Conduct Case Summary MPCC-2016-002
This complaint was based on allegations that, due to misconduct by various Canadian Armed Forces (CAF) personnel, including the investigating military police member (MP) himself, a closed MP investigation file from 2007 involving the complainant – which seems to have led to the complainant’s involuntary release from the military – needed to be reopened. The allegations were referred to members of the Canadian Forces National Investigation Service (CFNIS) for investigation. The CFNIS members reviewed the 2007 investigative file, as well as other related files dealing with MP conduct complaints subsequently made by the complainant regarding the foregoing.
At one point, the CFNIS member in charge of the complainant’s file wrote to the complainant to advise him of the action being taken in response to his allegations and indicating that he would be contacted for an interview when the lead investigator reached that stage.
Subsequently, the complainant was advised that, after careful review of the relevant material, there was no basis to re-open the earlier MP investigation and that the file would be concluded.
The complainant filed a conduct complaint alleging that the CFNIS investigation was biased and inadequate, and that he had wrongly been denied an interview with the investigator.
The Military Police Complaints Commission (MPCC or Commission) reviewed the CFNIS investigation file and determined that the investigators conducted a conscientious review of the relevant material and came to the genuine determination that the earlier MP investigation did not need to be re-opened on the basis of the complainant’s submissions. The MPCC also concluded that an interview of the complainant was not necessary for the CFNIS to conclude its investigation. As such, the MPCC found the complaint to be unsubstantiated.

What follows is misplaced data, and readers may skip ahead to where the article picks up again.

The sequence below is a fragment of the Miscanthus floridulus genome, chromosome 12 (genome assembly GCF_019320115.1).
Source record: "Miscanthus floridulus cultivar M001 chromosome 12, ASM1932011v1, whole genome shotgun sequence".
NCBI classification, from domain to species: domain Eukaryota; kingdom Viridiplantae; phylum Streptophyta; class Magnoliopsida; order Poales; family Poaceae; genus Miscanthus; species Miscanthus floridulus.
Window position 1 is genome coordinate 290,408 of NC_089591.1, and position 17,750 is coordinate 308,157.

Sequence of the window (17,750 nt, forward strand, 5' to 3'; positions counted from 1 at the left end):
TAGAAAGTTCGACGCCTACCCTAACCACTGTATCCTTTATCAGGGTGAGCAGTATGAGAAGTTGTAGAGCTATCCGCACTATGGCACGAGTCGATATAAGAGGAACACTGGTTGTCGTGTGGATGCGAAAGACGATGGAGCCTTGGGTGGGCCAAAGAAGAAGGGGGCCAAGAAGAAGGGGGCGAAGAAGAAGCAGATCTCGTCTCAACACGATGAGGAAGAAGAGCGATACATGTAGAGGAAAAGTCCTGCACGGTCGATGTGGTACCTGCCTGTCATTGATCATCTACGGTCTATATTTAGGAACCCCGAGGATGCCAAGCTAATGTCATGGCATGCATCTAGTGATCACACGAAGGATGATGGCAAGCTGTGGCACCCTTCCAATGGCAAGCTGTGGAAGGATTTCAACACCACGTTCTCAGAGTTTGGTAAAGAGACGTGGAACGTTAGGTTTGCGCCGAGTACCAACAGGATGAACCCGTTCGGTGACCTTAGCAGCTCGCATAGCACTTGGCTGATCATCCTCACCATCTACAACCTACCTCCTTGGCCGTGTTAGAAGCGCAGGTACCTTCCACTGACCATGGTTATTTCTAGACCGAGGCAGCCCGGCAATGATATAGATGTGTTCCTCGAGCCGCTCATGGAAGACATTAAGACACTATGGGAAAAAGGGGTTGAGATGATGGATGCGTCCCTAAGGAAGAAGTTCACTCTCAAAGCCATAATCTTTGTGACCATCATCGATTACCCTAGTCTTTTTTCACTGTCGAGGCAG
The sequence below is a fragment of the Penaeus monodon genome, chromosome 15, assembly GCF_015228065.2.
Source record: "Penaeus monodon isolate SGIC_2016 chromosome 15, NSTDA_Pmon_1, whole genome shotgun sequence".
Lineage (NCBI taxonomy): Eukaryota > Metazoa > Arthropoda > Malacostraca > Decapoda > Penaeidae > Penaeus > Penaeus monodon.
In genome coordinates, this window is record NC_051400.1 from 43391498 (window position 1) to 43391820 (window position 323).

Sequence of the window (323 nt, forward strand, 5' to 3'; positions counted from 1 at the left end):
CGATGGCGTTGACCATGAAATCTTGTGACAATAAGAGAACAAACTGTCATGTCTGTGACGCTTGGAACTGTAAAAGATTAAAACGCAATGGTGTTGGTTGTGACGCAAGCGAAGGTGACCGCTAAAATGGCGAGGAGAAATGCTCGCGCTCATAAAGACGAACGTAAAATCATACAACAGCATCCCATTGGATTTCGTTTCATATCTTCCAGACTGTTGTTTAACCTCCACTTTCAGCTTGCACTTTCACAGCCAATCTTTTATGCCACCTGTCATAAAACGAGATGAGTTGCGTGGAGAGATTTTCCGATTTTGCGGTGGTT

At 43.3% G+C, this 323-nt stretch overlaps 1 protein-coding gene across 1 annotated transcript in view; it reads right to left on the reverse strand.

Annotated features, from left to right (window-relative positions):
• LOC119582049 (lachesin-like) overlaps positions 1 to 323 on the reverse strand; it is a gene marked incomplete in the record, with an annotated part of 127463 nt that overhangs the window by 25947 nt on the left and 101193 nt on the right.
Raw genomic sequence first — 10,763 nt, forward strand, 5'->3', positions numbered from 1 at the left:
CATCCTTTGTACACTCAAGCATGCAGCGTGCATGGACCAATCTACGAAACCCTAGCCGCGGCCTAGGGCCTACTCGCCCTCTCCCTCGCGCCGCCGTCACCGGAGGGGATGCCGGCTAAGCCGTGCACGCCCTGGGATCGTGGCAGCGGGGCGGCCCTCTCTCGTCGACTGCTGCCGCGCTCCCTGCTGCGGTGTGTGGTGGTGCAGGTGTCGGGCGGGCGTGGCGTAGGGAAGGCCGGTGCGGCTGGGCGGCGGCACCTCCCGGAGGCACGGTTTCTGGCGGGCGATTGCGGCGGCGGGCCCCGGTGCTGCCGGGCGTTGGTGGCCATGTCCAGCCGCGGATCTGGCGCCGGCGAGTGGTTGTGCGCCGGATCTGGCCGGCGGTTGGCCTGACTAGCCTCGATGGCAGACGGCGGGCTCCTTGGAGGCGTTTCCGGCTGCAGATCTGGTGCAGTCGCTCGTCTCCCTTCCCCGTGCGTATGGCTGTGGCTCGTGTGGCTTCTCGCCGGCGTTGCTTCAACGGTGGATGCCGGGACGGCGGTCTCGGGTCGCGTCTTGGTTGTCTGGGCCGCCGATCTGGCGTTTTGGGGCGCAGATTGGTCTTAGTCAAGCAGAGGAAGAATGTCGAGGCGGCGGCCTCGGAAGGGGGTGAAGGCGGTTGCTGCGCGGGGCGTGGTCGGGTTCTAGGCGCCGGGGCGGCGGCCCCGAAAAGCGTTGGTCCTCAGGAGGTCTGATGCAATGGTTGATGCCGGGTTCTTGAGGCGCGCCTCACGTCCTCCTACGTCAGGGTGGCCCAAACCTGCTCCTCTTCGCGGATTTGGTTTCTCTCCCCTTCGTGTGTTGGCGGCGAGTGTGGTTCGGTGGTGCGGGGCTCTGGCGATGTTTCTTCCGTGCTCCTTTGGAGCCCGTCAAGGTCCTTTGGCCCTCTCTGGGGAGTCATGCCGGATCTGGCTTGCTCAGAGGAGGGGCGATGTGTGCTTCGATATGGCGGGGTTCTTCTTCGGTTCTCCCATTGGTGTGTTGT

The MPCC did, however, recommend that the CFNIS take care in its correspondence with complainants to be more precise and not to create expectations of investigative steps that might not ultimately be warranted.
The MPCC noted that this was the sixth time since 2009 that this complainant had sought to use the MP conduct complaints process, as well as the services of the MPs, to re‑open and re‑examine matters pertaining to his release from the CAF. As such, this complaint is repetitive and redundant. The treatment of such complaints is not an appropriate use of public resources of the Canadian Forces Provost Marshal (CFPM) or the MPCC. If such attempts continue, the MPCC indicated that the complainant should expect them to be disposed of in a summary fashion.
In response to the Commission’s Report, the CFPM accepted all of the Commission’s findings. The CFPM also accepted the Commission’s recommendation, and stated it will be immediately implemented.
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